Myanmar Faces ‘Urgent Health Threat’ from Drug-Resistant TB

myanmar-tb-patient.jpg An MSF counselor meets with a woman and her husband, who is co-infected with HIV and TB, in an undated photo.
Photo courtesy of MSF/Greg Constantine

Myanmar is facing an “urgent health threat” from an alarming rate of increase in drug-resistant tuberculosis cases, with most of the cases left untreated, an international aid group warned Thursday.

A rapid improvement in treatment methods is needed to prevent the crisis from worsening, the international medical humanitarian aid group, Medecins Sans Frontieres/Doctors Without Borders (MSF), said at the start of a two-day symposium it co-hosted with Myanmar’s Ministry of Health and the World Health Organisation (WHO) in Yangon, exploring new ways to accelerate nationwide care.

“Forms of tuberculosis (TB) that cannot be treated with standard drugs are presenting at an alarming rate in the country, with an estimated 8,900 people newly infected every year,” MSF said in a statement.

But despite the rapidly growing number of drug-resistant tuberculosis (DR-TB) patients, only 800 were being treated in 38 townships in Myanmar at the end of 2012, the aid group said.

“Untreated, the airborne and infectious disease is fatal. Rapid scale-up of DR-TB care is urgently needed country-wide to save lives and stem the unchecked crisis,” it said.

Around 300,000 people suffer from some form of TB in the country, where prevalence of the disease is two times the regional average and three times the global average. Myanmar is among the 22 countries with the highest TB burden in the world.

Former DR-TB patient Ko Min Naing Oo in an undated photo. Photo courtesy of MSF/McCall
Former DR-TB patient Ko Min Naing Oo in an undated photo. Photo courtesy of MSF/McCall
Photo courtesy of MSF
New approaches needed

MSF said new methodology and treatments are “critical” to battling DR-TB, as current options for trying to cure the resistant form of the disease take two years and are highly toxic and expensive.

Patients must swallow up to 20 pills a day, and endure eight months of daily injections, yet only around half have a chance of being cured, MSF said, citing global statistics.

The drugs have side effects ranging from debilitating nausea, vomiting, and skin rashes to more serious side effects such as deafness, renal failure, and psychosis, it said.

“High-burden TB countries must show leadership in tackling this crisis and seize new ways to increase DR-TB care today, as well as push for access to new drugs for tomorrow,” MSF’s International President Unni Karunakara said.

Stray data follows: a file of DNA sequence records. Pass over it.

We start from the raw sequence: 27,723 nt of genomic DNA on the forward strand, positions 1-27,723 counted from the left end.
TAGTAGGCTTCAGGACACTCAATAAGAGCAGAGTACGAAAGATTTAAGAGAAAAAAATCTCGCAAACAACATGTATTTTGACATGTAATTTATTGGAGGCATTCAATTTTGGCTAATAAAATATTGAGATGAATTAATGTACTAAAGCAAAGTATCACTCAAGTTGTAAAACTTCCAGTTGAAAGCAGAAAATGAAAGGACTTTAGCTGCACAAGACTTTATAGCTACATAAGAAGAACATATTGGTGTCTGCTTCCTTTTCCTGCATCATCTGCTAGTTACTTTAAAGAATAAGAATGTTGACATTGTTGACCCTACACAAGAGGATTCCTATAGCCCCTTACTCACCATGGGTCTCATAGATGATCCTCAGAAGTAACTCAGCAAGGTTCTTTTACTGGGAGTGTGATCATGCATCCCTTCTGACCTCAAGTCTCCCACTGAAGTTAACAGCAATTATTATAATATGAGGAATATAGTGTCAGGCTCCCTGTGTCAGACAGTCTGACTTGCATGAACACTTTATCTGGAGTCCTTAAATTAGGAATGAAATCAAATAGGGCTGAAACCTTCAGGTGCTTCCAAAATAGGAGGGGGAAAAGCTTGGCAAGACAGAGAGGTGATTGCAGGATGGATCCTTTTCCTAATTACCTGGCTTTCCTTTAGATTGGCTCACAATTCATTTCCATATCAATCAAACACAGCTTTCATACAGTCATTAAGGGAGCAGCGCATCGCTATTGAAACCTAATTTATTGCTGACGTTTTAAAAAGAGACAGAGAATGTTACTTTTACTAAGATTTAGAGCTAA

Among the 300,000 people infected with TB in Myanmar, about 15,000 people are suffering from DR-TB, he told the symposium.

“Myanmar is demonstrating this leadership through its expanding DR-TB programme, yet there remains a long way to go. Strengthened partnerships and innovation is needed at all levels, national and international, to ensure effective treatment reaches all those who desperately need it.”

MSF quoted Ko Min Naing Oo, a cured multi-drug resistant TB patient, who described the hardships he endured while undergoing treatment for the disease.

“The side effects from the treatment were strong and it was really difficult to manage,” said the former patient, who now works to promote awareness about the disease and provides peer support to new patients.

“I felt dizziness, pain in my buttocks from all the injections, and problems with my hearing. I felt nauseous when I smelled cooking, found myself easily getting angry, constantly weak and tired, always having diarrhea, and experiencing hallucinations.”

Lack of resources

Many of the country’s TB patients also suffer from a tuberculosis and HIV co-infection, further hampering treatment options, Thanda Lwin from the health ministry’s National TB Control Programme, told RFA’s Myanmar Service.

“A major problem for the TB control program in Myanmar is that TB patients are also infected with HIV, while the TB they suffer from is DR-TB,” she said.

“We need funding, new methods, and additional resources to tackle the problem. We also need laboratories, medicine for patients, and especially human resources to do so.”

MSF said that the TB symposium would focus on opportunities to improve treatment for DR-TB and increase cure rates through patient-centered care, new diagnostics, and new drugs, as well as ways to address the needs of marginalized patients such as prisoners and migrant workers.

The conference will conclude with a list of recommendations for new methods to combat the disease in support of the government’s plans to make DR-TB care widely available in Myanmar.

“No country can afford to ignore the human and financial cost of the global DR-TB epidemic. It’s one of the most pressing medical crises today,” Karunakara said.

“All DR-TB patients in Myanmar, and throughout the world, do not have years to wait for a chance of cure—the time to act is now.”

MSF, which began providing health care in Myanmar more than 20 years ago, set up the country’s first pilot DR-TB program in 2009 in collaboration with WHO.

Reported by Zin Mar Win for RFA’s Myanmar Service. Translated by Khet Mar. Written in English by Joshua Lipes.


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